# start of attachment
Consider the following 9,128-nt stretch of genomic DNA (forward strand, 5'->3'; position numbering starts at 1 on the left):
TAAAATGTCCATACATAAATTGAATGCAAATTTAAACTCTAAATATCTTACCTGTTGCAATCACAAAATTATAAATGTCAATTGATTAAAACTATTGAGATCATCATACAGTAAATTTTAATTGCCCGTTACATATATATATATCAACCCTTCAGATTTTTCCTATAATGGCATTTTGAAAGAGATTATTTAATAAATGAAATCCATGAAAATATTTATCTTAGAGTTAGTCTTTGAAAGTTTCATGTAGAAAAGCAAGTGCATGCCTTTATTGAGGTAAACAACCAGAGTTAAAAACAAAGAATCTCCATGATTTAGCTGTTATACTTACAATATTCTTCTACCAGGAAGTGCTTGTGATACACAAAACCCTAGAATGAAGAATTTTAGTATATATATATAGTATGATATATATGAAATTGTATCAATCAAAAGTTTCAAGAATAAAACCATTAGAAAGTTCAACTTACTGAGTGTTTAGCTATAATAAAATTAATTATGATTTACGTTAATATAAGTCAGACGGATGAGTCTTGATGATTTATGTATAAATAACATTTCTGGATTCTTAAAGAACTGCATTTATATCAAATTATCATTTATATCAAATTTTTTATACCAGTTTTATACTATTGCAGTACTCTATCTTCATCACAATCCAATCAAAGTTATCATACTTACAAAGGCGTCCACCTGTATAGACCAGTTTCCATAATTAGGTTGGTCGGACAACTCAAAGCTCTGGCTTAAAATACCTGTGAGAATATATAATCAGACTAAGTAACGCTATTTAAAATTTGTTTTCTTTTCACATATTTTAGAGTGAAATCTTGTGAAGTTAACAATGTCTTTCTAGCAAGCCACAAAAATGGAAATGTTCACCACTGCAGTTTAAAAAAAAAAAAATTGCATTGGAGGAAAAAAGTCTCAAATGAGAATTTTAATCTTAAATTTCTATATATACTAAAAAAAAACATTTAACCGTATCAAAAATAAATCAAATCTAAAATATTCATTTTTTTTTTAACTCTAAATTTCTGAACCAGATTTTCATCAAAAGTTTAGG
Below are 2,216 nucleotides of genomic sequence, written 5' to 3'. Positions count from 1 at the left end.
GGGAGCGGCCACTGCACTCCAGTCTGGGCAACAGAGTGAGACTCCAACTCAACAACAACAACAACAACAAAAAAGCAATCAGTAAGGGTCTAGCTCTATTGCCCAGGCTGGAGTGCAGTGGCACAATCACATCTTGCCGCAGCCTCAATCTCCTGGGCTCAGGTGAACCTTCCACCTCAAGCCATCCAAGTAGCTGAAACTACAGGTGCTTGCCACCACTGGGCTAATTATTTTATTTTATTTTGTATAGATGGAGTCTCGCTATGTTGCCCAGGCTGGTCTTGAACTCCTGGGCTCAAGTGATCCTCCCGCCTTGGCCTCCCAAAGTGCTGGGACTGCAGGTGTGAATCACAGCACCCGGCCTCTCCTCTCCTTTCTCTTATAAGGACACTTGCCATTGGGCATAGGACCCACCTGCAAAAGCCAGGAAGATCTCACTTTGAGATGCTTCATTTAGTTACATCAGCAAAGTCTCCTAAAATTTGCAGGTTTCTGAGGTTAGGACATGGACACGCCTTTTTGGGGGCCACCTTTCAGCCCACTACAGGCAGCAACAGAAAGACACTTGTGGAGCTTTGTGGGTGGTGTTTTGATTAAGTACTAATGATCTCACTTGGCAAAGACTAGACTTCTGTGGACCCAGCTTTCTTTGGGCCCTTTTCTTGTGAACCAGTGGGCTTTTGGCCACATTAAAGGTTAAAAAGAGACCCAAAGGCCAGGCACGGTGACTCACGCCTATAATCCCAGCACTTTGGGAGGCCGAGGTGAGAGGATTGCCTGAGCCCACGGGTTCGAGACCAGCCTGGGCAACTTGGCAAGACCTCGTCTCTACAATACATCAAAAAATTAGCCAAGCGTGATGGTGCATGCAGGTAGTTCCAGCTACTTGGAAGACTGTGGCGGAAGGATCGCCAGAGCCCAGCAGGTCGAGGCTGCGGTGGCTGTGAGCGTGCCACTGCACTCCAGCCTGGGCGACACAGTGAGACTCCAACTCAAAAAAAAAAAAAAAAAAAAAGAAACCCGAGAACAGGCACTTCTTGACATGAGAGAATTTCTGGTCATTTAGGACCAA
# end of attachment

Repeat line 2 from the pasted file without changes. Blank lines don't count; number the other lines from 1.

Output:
TAAAATGTCCATACATAAATTGAATGCAAATTTAAACTCTAAATATCTTACCTGTTGCAATCACAAAATTATAAATGTCAATTGATTAAAACTATTGAGATCATCATACAGTAAATTTTAATTGCCCGTTACATATATATATATCAACCCTTCAGATTTTTCCTATAATGGCATTTTGAAAGAGATTATTTAATAAATGAAATCCATGAAAATATTTATCTTAGAGTTAGTCTTTGAAAGTTTCATGTAGAAAAGCAAGTGCATGCCTTTATTGAGGTAAACAACCAGAGTTAAAAACAAAGAATCTCCATGATTTAGCTGTTATACTTACAATATTCTTCTACCAGGAAGTGCTTGTGATACACAAAACCCTAGAATGAAGAATTTTAGTATATATATATAGTATGATATATATGAAATTGTATCAATCAAAAGTTTCAAGAATAAAACCATTAGAAAGTTCAACTTACTGAGTGTTTAGCTATAATAAAATTAATTATGATTTACGTTAATATAAGTCAGACGGATGAGTCTTGATGATTTATGTATAAATAACATTTCTGGATTCTTAAAGAACTGCATTTATATCAAATTATCATTTATATCAAATTTTTTATACCAGTTTTATACTATTGCAGTACTCTATCTTCATCACAATCCAATCAAAGTTATCATACTTACAAAGGCGTCCACCTGTATAGACCAGTTTCCATAATTAGGTTGGTCGGACAACTCAAAGCTCTGGCTTAAAATACCTGTGAGAATATATAATCAGACTAAGTAACGCTATTTAAAATTTGTTTTCTTTTCACATATTTTAGAGTGAAATCTTGTGAAGTTAACAATGTCTTTCTAGCAAGCCACAAAAATGGAAATGTTCACCACTGCAGTTTAAAAAAAAAAAAATTGCATTGGAGGAAAAAAGTCTCAAATGAGAATTTTAATCTTAAATTTCTATATATACTAAAAAAAAACATTTAACCGTATCAAAAATAAATCAAATCTAAAATATTCATTTTTTTTTTAACTCTAAATTTCTGAACCAGATTTTCATCAAAAGTTTAGG